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British Exit:

Impact Spreads to Markets,
Labour Party

| published June 26, 2016 |

By R. Alan Clanton, Thursday Review editor

The ramifications of the British vote to leave the European Union continue to reverberate across the continent and around the world, with markets reacting negatively on late Thursday and throughout Friday to the decision by British voters to divorce the UK from the EU.

The vote triggered what has been arguably the most dramatic three days of political and economic change seen in Britain in generations, and—as many economists are now warning—the effects of the so-called Brexit may generate a wide ripple effect across the economies of more than a hundred countries as the reality of the decision penetrates scores of markets.

On Friday, Wall Street saw a 600 point fall as a direct result of the swell of uncertainty following the British vote to divorce the U.K. from the EU. The British pound fell against the value of the U.S. dollar on Friday, and by Monday morning in Asia, the meltdown had started afresh, with the value of the British pound falling against the Japanese yen, the Chinese Yuan, and other Asian currencies.

Some economists gloomily predict that the U.K. may face a recession—mild, serious, or somewhere in between—during the next 18 months, a recession which could quickly produce a ripple effect across much of Europe and the globe. Goldman Sachs has warned many of its clients to expect a recession no later than early 2017. Jan Hatzius and Sven Jari Stehn told clients to brace for a possible global slowdown, with its deepest slumps coming across Europe and Britain.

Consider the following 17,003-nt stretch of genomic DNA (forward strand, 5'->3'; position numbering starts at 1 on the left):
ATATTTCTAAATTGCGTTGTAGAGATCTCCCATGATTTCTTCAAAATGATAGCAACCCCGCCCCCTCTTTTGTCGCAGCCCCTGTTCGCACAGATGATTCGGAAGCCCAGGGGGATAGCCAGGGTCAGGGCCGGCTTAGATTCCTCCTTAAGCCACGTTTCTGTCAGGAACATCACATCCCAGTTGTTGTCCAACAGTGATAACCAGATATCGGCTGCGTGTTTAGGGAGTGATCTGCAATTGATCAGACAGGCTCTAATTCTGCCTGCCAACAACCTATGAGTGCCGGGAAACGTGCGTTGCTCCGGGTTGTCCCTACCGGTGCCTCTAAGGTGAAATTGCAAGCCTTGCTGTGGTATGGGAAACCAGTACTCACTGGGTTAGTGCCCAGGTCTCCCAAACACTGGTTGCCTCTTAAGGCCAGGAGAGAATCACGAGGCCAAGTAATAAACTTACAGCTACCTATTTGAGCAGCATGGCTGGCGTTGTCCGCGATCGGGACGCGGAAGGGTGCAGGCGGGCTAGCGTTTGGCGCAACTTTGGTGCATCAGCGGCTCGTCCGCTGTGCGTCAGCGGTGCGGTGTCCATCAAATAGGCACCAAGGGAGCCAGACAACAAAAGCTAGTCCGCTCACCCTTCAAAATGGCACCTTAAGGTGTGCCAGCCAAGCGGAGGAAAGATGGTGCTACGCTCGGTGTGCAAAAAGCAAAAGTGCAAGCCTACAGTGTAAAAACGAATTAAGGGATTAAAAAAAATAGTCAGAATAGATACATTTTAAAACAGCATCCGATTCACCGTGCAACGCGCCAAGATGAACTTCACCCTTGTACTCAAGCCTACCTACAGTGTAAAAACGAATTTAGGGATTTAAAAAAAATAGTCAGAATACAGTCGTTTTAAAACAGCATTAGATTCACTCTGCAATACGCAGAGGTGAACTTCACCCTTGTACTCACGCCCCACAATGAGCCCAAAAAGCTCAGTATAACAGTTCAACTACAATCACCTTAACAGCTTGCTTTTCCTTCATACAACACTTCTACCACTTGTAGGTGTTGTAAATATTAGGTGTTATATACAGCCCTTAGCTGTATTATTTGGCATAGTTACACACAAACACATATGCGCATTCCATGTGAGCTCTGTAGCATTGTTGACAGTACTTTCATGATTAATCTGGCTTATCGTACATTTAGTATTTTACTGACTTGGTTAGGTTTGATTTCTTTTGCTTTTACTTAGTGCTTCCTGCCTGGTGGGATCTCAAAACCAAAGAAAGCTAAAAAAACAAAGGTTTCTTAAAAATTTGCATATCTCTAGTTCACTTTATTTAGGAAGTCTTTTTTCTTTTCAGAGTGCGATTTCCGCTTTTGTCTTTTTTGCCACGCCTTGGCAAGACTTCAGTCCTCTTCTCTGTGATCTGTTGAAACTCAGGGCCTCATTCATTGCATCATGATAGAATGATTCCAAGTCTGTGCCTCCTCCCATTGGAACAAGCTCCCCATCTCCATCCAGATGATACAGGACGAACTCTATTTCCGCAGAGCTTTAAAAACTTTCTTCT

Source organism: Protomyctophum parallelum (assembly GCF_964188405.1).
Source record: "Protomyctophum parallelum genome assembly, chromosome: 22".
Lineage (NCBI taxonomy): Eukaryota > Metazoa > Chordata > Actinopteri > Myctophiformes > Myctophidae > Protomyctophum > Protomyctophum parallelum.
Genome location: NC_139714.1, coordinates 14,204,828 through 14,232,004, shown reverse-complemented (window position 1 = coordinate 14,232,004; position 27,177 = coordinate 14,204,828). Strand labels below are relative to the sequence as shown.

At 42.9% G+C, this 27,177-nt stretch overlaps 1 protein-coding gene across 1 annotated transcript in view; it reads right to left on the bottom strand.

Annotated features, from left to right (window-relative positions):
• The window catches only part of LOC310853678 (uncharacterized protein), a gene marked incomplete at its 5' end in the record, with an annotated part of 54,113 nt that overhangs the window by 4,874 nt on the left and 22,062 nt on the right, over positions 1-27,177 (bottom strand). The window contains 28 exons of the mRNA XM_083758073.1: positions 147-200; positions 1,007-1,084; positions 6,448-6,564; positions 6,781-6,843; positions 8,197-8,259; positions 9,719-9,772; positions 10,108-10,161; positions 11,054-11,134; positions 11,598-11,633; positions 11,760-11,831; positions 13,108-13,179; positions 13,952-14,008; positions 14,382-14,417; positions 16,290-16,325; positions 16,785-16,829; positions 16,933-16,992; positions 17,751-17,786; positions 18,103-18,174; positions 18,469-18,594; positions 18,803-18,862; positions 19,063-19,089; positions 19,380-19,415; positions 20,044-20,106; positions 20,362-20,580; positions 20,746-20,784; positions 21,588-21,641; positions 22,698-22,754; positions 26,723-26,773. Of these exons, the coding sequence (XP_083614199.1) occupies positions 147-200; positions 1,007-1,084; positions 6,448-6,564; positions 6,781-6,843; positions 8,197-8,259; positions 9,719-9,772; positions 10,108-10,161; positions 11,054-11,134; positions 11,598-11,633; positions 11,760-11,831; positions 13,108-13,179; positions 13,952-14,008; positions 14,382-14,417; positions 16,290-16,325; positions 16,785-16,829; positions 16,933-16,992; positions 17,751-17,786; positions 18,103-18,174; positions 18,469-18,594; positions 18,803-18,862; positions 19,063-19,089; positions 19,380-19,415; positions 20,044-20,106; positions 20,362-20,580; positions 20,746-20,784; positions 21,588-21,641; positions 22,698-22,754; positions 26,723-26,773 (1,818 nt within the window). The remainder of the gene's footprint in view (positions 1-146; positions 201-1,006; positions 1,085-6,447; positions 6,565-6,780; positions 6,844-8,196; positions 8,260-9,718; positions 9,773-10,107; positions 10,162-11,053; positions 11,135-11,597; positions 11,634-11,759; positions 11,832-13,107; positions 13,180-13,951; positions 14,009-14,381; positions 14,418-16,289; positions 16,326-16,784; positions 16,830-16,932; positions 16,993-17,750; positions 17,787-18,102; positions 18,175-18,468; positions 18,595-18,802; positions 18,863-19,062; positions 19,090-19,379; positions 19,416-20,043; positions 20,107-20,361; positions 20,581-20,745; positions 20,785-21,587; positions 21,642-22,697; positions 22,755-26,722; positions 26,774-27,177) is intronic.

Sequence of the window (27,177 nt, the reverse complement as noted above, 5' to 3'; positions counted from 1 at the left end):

Among the most obvious changes: the EU will soon move the offices of its chief financial regulatory force, the EBA (European Banking Authority) from London to another European city, possibly either Frankfurt or Paris. The move will be one of the first of many radical changes on the immediate horizon for a U.K. soon to shed its formal membership in the EU.

Amidst security and military concerns, American officials sought to calm the stormy waters, with U.S. Secretary of State John Kerry travelling to Britain, and U.S. National Security Advisor Susan Rice declaring in Aspen that the special relationship between the U.S. and the U.K. will remain firm. Rice also said that the White House saw no immediate security or military concerns emerging from the economic and political turmoil sparked by the British vote.

How the British divorce from the EU will impact NATO is unclear, but many worry that Russian President Vladimir Putin will use the rift to his advantage, possibly even adding fuel to the fires in some countries where populist animosities toward the EU are at all-time highs. Some European analysts predict that political movements in other countries may press the issue of separation from the EU into urgent calls for national votes and referendums, sparking as many as a half dozen nations to follow Britain’s lead by stepping away from the EU.

For now, the full political impact remains most notable in the United Kingdom.

In the wake of the resignation of Conservative Party leader David Cameron—a supporter of Britain remaining a member of the EU—politics in the U.K. is on the hinge of a major shift, with Boris Johnson and Michael Gove partnering to take the helm of a Conservative Party now forced to rapidly and radically shift its worldview.